This month, the UK will witness the closest thing to a policing beauty pageant this country has ever seen, as officers strut up and down the streets in their shiniest uniform, letting us all know (whether we wanted to or not) just what they have done to deserve to be part of the latest group of the overpaid elite.
Once elected, the UK’s first police commissioners will replace the previous set-up, where a group of local authorities decide on the budget, action and future of the police force, to gain control of policing in their respectable regions, with a hefty price tag of up to £100,000 per year to match. Elections will take place on Thursday 15th November, when voters get to rock up to the nearest polling station in their Sunday best, pretending they know what they’re signing for, tick the first name they like the sound of, and walk straight back out through the door.
Unsurprisingly, the turnout prediction is at an all-time low; The Electoral Reform Society have suggested that the attendance could even be as modest as 18.5 per cent, meaning that over 80 per cent of the population won’t even bother turning up. Surely something has to change, because no matter how self-indulgent this idea may seem, the 41 elected police commissioners we will be throwing our lives, safety, and money at, will each play a large role in our community, whether we like it or not.
It seems that the problem here is that very few people will actually know what they’re signing for; It’s like signing for a delivery on your doorstep, unwanted, and for all you know, full of snakes. The thirty-second advert that has been plaguing our TV screens for the past couple of months might has well have been a preview for the latest Road Wars, and the countless leaflets we have all had through the post are either on the floor where they fell through the letterbox two weeks ago, in the rubbish bin, or under that stack of takeaway leaflets on the kitchen table. Other than this, and the glorious, omniscient Wikipedia, news of the elections has been kept to a minimum. So what are we supposed to do?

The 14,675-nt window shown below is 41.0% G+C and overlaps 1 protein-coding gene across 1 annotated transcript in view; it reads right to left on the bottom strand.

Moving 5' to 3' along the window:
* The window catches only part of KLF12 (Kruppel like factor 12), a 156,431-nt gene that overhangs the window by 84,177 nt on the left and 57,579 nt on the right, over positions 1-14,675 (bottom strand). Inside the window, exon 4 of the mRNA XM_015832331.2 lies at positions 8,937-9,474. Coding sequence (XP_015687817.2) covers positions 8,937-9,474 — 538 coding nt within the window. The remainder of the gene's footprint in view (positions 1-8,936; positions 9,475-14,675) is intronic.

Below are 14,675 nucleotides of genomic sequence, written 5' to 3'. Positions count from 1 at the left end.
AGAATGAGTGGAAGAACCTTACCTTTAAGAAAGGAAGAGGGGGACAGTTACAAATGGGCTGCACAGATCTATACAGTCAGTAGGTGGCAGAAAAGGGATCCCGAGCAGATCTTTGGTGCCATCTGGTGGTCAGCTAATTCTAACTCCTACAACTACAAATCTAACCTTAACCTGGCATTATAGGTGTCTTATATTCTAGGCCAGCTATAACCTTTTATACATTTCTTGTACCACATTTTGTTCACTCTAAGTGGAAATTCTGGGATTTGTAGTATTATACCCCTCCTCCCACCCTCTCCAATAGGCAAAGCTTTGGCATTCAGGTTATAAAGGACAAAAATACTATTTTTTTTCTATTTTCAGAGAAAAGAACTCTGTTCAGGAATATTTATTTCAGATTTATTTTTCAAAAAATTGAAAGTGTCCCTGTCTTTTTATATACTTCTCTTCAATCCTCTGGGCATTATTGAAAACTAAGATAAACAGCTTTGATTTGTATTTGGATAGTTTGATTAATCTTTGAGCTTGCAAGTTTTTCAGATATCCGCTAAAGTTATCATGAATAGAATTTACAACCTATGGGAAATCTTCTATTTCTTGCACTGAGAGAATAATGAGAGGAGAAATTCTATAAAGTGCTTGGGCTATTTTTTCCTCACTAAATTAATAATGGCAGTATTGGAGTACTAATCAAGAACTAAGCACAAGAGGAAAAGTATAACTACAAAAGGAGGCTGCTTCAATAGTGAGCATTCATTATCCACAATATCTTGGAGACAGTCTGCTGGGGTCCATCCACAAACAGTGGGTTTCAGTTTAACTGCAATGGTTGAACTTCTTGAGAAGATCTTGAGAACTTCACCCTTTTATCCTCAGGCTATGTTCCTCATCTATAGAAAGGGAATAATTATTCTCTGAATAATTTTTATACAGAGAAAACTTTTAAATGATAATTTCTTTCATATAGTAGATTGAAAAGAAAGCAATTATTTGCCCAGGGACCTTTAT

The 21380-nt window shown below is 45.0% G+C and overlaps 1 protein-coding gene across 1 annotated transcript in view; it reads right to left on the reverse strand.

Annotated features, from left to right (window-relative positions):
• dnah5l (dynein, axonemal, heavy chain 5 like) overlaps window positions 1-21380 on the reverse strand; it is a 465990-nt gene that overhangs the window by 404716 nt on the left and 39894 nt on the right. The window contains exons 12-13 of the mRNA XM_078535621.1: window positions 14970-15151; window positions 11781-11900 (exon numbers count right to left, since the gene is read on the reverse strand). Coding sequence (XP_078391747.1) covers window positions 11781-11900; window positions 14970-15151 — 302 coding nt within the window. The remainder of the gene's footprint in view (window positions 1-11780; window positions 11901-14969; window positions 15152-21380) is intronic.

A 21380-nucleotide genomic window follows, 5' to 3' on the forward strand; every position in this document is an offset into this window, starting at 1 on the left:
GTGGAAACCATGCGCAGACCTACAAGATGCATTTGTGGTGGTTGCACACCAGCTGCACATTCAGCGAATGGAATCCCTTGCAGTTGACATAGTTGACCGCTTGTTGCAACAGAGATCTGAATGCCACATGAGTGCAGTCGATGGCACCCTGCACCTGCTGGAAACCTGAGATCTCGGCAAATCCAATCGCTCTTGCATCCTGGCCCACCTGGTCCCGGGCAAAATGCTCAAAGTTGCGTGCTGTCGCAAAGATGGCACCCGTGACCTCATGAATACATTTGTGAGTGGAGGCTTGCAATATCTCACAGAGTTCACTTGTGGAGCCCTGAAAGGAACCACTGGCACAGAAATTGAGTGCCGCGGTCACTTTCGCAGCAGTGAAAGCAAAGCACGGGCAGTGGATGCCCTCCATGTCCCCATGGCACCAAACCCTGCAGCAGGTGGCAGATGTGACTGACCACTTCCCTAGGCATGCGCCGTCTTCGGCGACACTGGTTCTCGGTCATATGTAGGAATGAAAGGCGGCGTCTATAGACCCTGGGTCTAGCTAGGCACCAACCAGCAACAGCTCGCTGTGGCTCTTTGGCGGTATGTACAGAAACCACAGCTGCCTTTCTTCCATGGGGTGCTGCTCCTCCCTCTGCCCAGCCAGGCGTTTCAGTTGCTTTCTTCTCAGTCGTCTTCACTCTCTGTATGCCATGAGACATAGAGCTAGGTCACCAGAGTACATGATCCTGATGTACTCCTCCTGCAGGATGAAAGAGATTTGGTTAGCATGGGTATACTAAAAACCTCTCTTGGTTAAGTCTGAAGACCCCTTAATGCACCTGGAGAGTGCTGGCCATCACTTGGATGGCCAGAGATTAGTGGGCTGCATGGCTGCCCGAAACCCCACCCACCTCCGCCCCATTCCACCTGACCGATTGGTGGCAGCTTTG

This nation of ours is pretty good at giving up when they think they’ve found a lost cause. The electoral turnout for 2010’s General Election was 65 per cent, and we were voting for the guy who gets to be in charge of our own country. Then we complained about the guy who won the election. But there’s a time and a place for nonchalance, and I don’t think this is it. The power is in your hands.
We are about to choose the man or woman who will be responsible for thousands of policemen. It’s a little more important than choosing this year’s course rep. If we don’t help ourselves make an informed decision, and drag our feet to the nearest polling station, then I doubt anyone is going to care if you rant and rave about it in your next Facebook status. Have a skim-read through the online manifestos (they do exist), pick your favourite mugshot. Just don’t come crying to me when it turns out that Gary Glitter’s best mate has just been elected as the Police Commissioner for North Yorkshire and she’s looking for you.